“Deepwater Horizon” (Summit)
By Catholic News Service
Forceful but grim dramatization of events surrounding the 2010 disaster that destroyed the titular drilling rig in the Gulf of Mexico. Drawing on a New York Times article by David Barstow, David Rohde and Stephanie Saul, screenwriters Matthew Michael Carnahan and Matthew Sand fix their focus on a quartet of principals: the vessel’s chief electronics technician (Mark Wahlberg), his worried wife back on shore (Kate Hudson), the craft’s respected crew commander (Kurt Russell) and the young officer (Gina Rodriguez) responsible for keeping the vast, free-floating structure in position.
The tense opening scenes of director Peter Berg’s film find a visiting corporate executive (John Malkovich) pushing back against the safety concerns expressed by both Russell and Wahlberg’s characters, only to find himself caught up in one of the worst man-made catastrophes in history. Following the “blowout,” the race for survival against shooting flames, sudden explosions and deadly flying debris is fueled by self-sacrificing heroism and courage.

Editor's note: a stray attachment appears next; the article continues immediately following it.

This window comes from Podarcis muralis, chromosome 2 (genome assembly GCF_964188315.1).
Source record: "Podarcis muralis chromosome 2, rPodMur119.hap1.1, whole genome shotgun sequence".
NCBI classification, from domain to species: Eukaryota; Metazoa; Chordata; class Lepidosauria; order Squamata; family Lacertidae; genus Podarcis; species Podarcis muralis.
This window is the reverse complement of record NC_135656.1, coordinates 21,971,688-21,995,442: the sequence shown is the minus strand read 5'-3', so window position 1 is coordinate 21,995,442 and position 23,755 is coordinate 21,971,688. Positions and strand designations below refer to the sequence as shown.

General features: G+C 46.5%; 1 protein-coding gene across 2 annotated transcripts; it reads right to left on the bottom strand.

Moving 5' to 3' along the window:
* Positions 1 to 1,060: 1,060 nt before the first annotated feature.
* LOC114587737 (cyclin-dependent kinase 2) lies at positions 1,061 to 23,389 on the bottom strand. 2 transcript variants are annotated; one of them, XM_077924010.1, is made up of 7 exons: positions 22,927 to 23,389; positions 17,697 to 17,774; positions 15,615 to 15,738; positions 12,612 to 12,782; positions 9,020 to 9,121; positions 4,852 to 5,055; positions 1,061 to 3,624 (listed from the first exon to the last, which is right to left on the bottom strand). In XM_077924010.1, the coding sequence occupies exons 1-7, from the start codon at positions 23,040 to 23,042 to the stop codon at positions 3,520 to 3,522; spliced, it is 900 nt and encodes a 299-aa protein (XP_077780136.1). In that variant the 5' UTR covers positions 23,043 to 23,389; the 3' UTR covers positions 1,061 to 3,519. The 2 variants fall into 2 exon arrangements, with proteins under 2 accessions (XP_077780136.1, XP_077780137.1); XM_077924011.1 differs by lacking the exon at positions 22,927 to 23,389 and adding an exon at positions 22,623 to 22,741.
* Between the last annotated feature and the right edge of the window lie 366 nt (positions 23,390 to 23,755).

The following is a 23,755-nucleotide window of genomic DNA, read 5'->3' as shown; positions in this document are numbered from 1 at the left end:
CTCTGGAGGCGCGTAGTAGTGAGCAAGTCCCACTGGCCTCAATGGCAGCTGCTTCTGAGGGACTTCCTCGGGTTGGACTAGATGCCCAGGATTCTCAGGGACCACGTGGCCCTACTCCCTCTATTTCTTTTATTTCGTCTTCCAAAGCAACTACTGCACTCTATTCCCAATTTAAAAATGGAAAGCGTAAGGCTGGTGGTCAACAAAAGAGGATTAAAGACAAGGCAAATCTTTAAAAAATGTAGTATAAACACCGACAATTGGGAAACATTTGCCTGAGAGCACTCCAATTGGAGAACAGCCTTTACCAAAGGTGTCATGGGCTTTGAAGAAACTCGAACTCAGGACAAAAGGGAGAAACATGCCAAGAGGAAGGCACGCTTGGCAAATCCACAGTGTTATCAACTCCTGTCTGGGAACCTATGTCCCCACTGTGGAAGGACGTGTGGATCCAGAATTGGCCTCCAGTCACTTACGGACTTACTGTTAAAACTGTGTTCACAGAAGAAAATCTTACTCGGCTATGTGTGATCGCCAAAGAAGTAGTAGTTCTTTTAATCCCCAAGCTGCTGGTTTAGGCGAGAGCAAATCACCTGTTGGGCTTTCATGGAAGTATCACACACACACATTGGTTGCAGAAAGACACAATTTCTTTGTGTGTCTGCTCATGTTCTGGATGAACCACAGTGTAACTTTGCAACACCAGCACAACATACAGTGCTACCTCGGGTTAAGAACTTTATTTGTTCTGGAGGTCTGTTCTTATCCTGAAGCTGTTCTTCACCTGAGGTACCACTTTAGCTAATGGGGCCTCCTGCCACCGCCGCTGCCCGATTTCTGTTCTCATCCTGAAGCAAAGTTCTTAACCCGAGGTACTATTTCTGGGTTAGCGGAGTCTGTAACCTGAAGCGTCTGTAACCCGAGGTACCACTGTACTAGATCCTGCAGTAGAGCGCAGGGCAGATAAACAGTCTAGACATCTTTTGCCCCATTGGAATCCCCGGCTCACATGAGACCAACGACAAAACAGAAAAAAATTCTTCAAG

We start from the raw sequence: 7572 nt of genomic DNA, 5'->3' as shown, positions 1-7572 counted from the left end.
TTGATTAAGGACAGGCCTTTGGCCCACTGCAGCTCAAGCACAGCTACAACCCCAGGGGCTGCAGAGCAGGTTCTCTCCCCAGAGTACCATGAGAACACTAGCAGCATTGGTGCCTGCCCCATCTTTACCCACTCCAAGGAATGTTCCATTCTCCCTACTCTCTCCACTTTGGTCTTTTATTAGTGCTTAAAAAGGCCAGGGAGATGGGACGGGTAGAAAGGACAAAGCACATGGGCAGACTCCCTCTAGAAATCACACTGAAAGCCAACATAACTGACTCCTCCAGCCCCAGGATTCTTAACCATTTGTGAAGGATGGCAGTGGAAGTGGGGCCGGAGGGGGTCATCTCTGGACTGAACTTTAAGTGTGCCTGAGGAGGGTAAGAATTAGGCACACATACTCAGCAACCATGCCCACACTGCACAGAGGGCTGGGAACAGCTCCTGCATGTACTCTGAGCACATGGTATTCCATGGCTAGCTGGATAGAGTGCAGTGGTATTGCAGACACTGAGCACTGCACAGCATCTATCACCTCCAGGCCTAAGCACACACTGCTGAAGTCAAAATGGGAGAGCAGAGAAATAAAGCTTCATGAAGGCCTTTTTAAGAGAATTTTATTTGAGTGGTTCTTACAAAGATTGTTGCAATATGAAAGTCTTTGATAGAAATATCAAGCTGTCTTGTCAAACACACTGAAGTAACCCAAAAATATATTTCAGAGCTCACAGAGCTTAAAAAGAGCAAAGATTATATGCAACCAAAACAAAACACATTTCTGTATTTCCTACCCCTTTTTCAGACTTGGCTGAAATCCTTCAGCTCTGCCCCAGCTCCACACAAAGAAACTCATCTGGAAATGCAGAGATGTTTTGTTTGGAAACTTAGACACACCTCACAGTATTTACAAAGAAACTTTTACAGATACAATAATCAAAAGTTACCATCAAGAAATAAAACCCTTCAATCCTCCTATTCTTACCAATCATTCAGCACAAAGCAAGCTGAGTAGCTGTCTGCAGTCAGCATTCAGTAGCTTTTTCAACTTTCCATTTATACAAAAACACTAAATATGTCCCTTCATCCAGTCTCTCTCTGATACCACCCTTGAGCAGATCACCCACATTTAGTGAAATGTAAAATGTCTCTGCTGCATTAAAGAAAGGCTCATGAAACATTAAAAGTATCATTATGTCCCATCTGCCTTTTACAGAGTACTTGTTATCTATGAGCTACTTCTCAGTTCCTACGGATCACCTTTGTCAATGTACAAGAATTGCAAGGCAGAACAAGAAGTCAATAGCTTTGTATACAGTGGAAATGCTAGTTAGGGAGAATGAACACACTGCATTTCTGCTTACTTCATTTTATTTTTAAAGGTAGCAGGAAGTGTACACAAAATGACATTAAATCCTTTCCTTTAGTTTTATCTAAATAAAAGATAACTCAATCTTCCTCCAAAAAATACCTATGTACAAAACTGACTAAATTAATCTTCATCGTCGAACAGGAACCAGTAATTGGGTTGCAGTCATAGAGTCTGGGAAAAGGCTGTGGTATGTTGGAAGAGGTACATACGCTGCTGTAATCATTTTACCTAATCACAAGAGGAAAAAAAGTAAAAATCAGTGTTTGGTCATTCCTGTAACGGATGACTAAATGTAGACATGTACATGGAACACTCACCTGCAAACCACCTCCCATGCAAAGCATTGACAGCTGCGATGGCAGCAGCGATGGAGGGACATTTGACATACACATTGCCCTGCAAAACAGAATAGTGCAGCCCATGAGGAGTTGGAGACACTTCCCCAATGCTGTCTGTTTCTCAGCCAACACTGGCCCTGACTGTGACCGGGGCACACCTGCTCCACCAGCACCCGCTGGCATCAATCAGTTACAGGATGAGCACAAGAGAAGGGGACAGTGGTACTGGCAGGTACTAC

It’s an admirable and well-crafted spectacle for grownups — with the background assets of a solid, positively portrayed marriage and some incidental religious elements. Still, it’s not an easy movie to watch.
Pervasive, sometimes gory, disaster violence, a scene of nongraphic marital lovemaking, about a half-dozen uses of profanity, frequent crude and crass language. The Catholic News Service classification is A-III — adults. The Motion Picture Association of America rating is PG-13 — parents strongly cautioned. Some material may be inappropriate for children under 13.